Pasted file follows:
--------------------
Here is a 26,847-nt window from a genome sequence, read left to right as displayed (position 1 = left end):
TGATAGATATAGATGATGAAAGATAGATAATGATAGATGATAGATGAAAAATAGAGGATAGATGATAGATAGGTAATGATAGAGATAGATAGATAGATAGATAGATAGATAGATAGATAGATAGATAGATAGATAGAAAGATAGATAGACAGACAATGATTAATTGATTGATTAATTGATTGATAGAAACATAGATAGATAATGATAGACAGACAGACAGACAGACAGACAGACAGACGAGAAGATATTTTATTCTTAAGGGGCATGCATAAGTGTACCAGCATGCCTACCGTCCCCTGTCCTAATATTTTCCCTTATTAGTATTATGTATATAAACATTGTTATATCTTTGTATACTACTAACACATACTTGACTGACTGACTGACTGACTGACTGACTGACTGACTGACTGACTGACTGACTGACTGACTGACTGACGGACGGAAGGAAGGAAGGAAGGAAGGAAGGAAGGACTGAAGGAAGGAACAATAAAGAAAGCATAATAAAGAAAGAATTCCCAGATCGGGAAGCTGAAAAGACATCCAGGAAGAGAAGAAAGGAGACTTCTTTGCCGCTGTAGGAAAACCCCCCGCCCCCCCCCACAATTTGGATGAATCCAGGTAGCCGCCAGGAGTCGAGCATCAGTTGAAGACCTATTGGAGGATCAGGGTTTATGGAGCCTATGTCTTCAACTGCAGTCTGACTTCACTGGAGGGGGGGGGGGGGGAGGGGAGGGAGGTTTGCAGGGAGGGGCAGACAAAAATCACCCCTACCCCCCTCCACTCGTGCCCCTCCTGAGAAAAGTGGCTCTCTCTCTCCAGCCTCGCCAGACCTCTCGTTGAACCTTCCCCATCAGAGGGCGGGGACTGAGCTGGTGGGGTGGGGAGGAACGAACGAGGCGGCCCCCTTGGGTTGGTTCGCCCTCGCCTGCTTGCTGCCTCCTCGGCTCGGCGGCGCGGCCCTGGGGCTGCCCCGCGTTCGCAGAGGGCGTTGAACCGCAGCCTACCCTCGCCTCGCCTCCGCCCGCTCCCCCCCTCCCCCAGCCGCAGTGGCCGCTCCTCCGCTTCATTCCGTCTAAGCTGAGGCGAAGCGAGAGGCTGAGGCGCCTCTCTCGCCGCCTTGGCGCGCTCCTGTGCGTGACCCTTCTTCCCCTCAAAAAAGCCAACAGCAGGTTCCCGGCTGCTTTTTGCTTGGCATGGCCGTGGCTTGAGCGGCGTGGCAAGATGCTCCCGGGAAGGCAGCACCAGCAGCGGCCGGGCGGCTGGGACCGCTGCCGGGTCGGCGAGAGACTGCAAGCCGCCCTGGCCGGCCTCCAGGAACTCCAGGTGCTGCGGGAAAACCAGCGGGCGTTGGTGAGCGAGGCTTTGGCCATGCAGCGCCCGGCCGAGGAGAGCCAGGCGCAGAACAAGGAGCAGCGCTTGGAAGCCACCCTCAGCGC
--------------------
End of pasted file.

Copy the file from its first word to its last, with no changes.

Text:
Here is a 26,847-nt window from a genome sequence, read left to right as displayed (position 1 = left end):
TGATAGATATAGATGATGAAAGATAGATAATGATAGATGATAGATGAAAAATAGAGGATAGATGATAGATAGGTAATGATAGAGATAGATAGATAGATAGATAGATAGATAGATAGATAGATAGATAGATAGATAGAAAGATAGATAGACAGACAATGATTAATTGATTGATTAATTGATTGATAGAAACATAGATAGATAATGATAGACAGACAGACAGACAGACAGACAGACAGACGAGAAGATATTTTATTCTTAAGGGGCATGCATAAGTGTACCAGCATGCCTACCGTCCCCTGTCCTAATATTTTCCCTTATTAGTATTATGTATATAAACATTGTTATATCTTTGTATACTACTAACACATACTTGACTGACTGACTGACTGACTGACTGACTGACTGACTGACTGACTGACTGACTGACTGACTGACTGACGGACGGAAGGAAGGAAGGAAGGAAGGAAGGAAGGACTGAAGGAAGGAACAATAAAGAAAGCATAATAAAGAAAGAATTCCCAGATCGGGAAGCTGAAAAGACATCCAGGAAGAGAAGAAAGGAGACTTCTTTGCCGCTGTAGGAAAACCCCCCGCCCCCCCCCACAATTTGGATGAATCCAGGTAGCCGCCAGGAGTCGAGCATCAGTTGAAGACCTATTGGAGGATCAGGGTTTATGGAGCCTATGTCTTCAACTGCAGTCTGACTTCACTGGAGGGGGGGGGGGGGGAGGGGAGGGAGGTTTGCAGGGAGGGGCAGACAAAAATCACCCCTACCCCCCTCCACTCGTGCCCCTCCTGAGAAAAGTGGCTCTCTCTCTCCAGCCTCGCCAGACCTCTCGTTGAACCTTCCCCATCAGAGGGCGGGGACTGAGCTGGTGGGGTGGGGAGGAACGAACGAGGCGGCCCCCTTGGGTTGGTTCGCCCTCGCCTGCTTGCTGCCTCCTCGGCTCGGCGGCGCGGCCCTGGGGCTGCCCCGCGTTCGCAGAGGGCGTTGAACCGCAGCCTACCCTCGCCTCGCCTCCGCCCGCTCCCCCCCTCCCCCAGCCGCAGTGGCCGCTCCTCCGCTTCATTCCGTCTAAGCTGAGGCGAAGCGAGAGGCTGAGGCGCCTCTCTCGCCGCCTTGGCGCGCTCCTGTGCGTGACCCTTCTTCCCCTCAAAAAAGCCAACAGCAGGTTCCCGGCTGCTTTTTGCTTGGCATGGCCGTGGCTTGAGCGGCGTGGCAAGATGCTCCCGGGAAGGCAGCACCAGCAGCGGCCGGGCGGCTGGGACCGCTGCCGGGTCGGCGAGAGACTGCAAGCCGCCCTGGCCGGCCTCCAGGAACTCCAGGTGCTGCGGGAAAACCAGCGGGCGTTGGTGAGCGAGGCTTTGGCCATGCAGCGCCCGGCCGAGGAGAGCCAGGCGCAGAACAAGGAGCAGCGCTTGGAAGCCACCCTCAGCGC